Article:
One of the great dangers of the lay movement since the 1950s, yes, even before Vatican II, was the enthusiasm in some quarters about reading the mystics and great theologians of the Church regarding spirituality. One reason I “unpacked” Garrigou-Lagrange on my old blog was to introduce the common sense and long-term journey to saintliness, as well as the introduction to the life of virtues which that Dominican so clearly places in perspective.

Many years ago, I had an excellent spiritual director who told me not to read beyond my level of grace. Good advice. Ms. Carswell in her book reiterates the same thing, using the term trying to “outstrip grace”. This warning involves a reality check. Years ago, a friend came to the conclusion that she should not be reading St. Teresa of Avila on prayer. Now, many years later, her confessor and spiritual director is encouraging her to do that. One must wait on God in order to grow in the spiritual life, not jumping ahead and anticipating what He is going to do, where He is going to lead someone.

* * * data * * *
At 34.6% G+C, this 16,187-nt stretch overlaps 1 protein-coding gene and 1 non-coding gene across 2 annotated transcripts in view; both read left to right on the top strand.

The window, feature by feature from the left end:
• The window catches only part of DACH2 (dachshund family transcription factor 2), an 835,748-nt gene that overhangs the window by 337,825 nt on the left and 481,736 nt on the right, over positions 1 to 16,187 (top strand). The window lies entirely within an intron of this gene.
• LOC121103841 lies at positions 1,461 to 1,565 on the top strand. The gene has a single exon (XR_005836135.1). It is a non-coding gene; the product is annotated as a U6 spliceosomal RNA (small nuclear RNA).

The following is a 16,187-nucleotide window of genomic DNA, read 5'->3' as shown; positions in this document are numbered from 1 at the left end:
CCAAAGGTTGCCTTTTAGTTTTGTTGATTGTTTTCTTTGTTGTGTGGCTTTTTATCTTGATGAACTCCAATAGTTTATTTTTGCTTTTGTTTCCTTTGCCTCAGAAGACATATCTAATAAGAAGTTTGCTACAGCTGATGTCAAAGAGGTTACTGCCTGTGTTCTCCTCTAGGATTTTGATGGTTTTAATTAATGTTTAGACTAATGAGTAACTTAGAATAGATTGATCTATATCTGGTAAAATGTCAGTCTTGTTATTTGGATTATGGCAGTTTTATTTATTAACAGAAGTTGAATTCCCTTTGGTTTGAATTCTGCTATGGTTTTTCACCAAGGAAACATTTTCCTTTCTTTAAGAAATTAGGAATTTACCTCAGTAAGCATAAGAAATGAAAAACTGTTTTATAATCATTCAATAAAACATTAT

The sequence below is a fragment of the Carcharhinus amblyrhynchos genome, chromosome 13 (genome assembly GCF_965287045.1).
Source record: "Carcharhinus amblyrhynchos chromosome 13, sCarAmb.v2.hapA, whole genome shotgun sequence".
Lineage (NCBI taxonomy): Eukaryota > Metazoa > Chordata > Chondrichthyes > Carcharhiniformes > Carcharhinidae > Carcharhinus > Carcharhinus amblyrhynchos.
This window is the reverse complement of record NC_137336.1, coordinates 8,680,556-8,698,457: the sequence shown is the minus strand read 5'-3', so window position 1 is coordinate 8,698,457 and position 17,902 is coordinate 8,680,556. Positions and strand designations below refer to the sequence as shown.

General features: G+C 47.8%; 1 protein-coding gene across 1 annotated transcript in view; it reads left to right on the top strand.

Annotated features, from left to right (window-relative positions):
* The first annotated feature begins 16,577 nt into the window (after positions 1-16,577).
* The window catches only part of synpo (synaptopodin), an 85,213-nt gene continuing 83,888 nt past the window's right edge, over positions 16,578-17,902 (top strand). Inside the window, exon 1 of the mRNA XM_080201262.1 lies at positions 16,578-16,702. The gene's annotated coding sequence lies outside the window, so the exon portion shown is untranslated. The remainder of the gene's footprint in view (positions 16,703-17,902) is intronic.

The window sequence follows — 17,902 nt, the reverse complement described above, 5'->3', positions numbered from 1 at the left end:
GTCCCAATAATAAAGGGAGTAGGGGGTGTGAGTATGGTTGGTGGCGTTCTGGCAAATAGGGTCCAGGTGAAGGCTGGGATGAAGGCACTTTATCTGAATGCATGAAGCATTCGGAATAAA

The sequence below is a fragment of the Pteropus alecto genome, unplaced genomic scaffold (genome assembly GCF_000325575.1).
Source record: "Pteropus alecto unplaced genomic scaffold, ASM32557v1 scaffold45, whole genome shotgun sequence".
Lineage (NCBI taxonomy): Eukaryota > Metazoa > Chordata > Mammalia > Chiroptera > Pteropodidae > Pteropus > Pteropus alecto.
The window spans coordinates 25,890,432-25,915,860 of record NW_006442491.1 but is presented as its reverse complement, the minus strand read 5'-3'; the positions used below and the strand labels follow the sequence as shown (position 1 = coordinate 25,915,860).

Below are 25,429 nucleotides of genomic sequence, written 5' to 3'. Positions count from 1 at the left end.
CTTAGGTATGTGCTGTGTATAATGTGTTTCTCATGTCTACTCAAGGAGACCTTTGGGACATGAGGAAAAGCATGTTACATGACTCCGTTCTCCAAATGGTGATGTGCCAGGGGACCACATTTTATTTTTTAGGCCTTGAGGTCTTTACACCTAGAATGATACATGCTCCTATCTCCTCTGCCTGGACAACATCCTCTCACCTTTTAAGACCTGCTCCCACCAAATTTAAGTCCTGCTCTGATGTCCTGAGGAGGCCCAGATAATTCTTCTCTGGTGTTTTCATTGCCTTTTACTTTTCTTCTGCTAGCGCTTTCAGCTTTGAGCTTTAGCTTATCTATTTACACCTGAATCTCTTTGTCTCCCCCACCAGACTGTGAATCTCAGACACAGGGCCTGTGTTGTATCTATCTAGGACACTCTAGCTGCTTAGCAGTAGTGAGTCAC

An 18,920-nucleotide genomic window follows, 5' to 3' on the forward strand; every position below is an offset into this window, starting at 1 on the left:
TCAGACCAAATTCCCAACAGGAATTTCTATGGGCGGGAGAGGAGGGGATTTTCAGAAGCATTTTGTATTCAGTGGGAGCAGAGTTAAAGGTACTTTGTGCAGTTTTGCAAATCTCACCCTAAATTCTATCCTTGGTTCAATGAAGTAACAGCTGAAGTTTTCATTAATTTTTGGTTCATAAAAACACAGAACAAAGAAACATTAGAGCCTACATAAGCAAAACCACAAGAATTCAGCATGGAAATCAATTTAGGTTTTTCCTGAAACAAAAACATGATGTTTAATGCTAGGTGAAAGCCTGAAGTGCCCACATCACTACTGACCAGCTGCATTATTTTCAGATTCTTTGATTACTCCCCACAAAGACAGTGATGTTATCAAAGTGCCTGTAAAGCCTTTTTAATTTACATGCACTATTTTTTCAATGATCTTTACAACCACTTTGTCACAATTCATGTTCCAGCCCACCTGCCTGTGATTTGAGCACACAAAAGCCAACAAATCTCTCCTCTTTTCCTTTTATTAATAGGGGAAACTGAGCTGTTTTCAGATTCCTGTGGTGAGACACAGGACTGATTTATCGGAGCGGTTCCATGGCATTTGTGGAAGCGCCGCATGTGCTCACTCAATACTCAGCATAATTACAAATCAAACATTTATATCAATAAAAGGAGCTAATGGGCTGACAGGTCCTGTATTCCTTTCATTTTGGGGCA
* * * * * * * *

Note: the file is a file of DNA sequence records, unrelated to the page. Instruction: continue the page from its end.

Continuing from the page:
No one should be reading the great classics without having, at least, read the Catechism of the Catholic Church, or the Catechism of the Council of Trent, or some of the great encyclicals. Doctrine forms a basis for the understanding of the spiritual and mystical life.

SS. John of the Cross and Teresa of Avila had grounding in Scholastic theology, and both read other authors, as well as being taught in formation in their monastery and convent. They both were approaching a deepening of their mystical life through prayer, but also from a basis of a sound understanding of Catholic doctrine.

Even the younger mystics, if not given infused knowledge of the things of God, had some catechesis. There has been a modern heresy of anti-intellectualism regarding pursuing the spiritual life first coming from the Protestants, and then encouraged by the Charismatics to the detriment of many Catholic’s spiritual life.